Those who follow high-tech or financial news, and many others in the San Francisco Bay Area are aware that Ellen Pao, now the CEO of Reddit, sued her former employer, the venture capital firm Kleiner Perkins for sexual discrimination and retaliation. Contrary to popular misconceptions, she did not sue for sexual harassment. She alleged that she was not promoted due to her sex (remember, the correct word is sex, not gender – see my very first blog post, People Have Sex), and that she was retaliated against (fired) for complaining that she was discriminated against.
I try to avoid controversial or political topics, but this is an area about which I have considerable experience and expertise. By way of background and full disclosure, I was for several years a labor and employment lawyer. I litigated three different cases that are somewhat related to this case. Two were labor arbitrations where a male employee was alleged by a female employee to have sexually harassed her. The employer (my client) fired the male employees in both cases. One was a manager; the other was not. In those two cases the male employees exercised their right to arbitration and fought the discipline. In both cases I won the case, i.e. the terminations were upheld. So in those two cases I was on the side of the woman, proving that she was indeed harassed. In the case of the manager, the harassed woman, after the employer’s victory proving that it acted properly in quickly investigating the allegation and terminating the offending employee, then sued her employer for the same harassment. California law in this regard is crazy, in my opinion, because the employer is strictly liable if the offending person is a manager. Even though it was proven that the man was given regular and approved training in what is acceptable and appropriate conduct and what is prohibited sexual harassment or discrimination, and the company properly investigated the incident and terminated the offending employee, it is liable for actual damages to the victim (but no punitive damages). The other case was a federal lawsuit from a black female who alleged that she did not receive a promotion due to her race. Since most of the other employees in the higher position were female, she could not credibly allege sex discrimination. I won the case on summary judgment in federal court. She appealed all the way to the Supreme Court (which refused to hear the case) losing at every step. She also claimed that, like Ellen Pao’s case, she was fired for complaining, but in fact she resigned, claiming she was was “forced” to resign because she could not work in that racist environment.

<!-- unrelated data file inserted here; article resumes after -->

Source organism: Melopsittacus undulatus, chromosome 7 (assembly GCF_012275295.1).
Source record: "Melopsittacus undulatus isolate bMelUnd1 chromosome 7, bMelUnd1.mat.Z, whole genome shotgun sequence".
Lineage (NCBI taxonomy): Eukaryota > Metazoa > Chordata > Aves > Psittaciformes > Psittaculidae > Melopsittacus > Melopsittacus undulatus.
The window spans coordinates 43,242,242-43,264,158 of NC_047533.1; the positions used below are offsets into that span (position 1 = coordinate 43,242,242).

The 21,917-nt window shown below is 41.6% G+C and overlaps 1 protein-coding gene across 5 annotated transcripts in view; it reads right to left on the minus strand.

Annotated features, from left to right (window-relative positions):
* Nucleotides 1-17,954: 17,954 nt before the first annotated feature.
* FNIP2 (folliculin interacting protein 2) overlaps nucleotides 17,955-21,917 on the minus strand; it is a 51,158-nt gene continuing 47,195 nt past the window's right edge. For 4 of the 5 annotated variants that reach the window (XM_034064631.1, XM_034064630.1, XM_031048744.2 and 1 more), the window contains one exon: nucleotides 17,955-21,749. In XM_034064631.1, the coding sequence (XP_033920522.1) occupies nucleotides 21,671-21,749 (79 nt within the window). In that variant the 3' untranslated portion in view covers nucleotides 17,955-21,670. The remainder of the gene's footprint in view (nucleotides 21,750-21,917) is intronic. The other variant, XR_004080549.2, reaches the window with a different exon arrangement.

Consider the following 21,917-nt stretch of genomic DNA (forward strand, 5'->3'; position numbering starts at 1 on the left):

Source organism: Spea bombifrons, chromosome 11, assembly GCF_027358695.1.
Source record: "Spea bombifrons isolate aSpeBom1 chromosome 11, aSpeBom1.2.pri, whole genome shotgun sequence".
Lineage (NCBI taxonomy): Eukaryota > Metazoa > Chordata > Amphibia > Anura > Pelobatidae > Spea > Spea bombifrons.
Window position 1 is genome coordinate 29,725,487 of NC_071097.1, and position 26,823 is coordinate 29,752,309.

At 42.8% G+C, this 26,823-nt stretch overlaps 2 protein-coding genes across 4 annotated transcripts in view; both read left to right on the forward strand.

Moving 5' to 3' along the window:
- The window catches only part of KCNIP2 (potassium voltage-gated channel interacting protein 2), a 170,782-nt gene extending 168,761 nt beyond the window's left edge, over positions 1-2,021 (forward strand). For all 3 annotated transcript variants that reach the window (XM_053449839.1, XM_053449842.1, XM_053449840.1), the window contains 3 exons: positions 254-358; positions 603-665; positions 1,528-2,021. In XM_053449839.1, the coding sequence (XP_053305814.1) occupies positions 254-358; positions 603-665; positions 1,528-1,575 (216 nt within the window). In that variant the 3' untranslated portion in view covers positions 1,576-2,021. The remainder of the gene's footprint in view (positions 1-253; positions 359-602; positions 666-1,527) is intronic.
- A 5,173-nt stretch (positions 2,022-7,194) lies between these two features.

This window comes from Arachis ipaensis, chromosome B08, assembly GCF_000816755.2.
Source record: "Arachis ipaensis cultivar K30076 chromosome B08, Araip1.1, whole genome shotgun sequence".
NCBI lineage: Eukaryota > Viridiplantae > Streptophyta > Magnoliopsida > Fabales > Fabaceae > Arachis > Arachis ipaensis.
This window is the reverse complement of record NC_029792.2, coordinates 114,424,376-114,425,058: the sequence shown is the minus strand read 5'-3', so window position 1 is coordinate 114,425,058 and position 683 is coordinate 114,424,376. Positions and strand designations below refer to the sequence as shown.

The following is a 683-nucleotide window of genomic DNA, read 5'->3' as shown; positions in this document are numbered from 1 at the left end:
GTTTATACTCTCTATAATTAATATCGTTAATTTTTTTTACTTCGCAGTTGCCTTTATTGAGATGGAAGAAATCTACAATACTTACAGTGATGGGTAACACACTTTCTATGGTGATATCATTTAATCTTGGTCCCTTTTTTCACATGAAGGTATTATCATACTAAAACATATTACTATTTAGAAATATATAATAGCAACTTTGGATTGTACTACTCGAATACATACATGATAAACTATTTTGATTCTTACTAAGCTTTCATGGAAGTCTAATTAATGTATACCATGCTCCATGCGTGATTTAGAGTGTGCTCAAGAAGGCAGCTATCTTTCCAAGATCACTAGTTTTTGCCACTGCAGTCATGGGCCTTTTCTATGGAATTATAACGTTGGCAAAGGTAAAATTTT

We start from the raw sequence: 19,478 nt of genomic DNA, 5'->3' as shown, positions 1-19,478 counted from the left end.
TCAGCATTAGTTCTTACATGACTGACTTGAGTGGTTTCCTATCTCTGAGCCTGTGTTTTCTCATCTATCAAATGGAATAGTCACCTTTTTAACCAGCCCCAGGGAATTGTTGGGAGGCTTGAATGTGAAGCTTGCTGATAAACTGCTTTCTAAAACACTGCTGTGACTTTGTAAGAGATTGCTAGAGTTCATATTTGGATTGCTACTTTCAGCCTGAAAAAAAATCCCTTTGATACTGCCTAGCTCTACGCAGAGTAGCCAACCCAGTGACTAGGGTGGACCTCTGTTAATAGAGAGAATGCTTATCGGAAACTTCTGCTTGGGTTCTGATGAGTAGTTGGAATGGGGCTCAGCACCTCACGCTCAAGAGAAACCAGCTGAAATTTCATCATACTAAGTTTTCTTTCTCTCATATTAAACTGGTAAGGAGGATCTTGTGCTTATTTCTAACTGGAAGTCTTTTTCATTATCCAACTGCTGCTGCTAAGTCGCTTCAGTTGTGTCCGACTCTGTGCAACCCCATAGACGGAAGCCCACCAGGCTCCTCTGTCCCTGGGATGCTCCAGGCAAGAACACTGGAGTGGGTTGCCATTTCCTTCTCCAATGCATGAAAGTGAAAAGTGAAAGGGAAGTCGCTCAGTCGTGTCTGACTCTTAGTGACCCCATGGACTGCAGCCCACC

I have a further connection with the Pao case in that I know (slightly) the lead attorney for Kleiner Perkins, Lynne Hermle. She represented a company against a fired male employee’s lawsuit. It turned out that the employee was stealing the trade secrets of his former employer and I investigated that case as a trade secret theft when I was in the FBI. Hermle was gathering information in her civil suit while I was doing my investigation on the criminal side. The case ended up being the inspiration for Fatal Dose, one of my Cliff Knowles Mysteries. The employee lost his civil suit and was convicted of trade secret theft.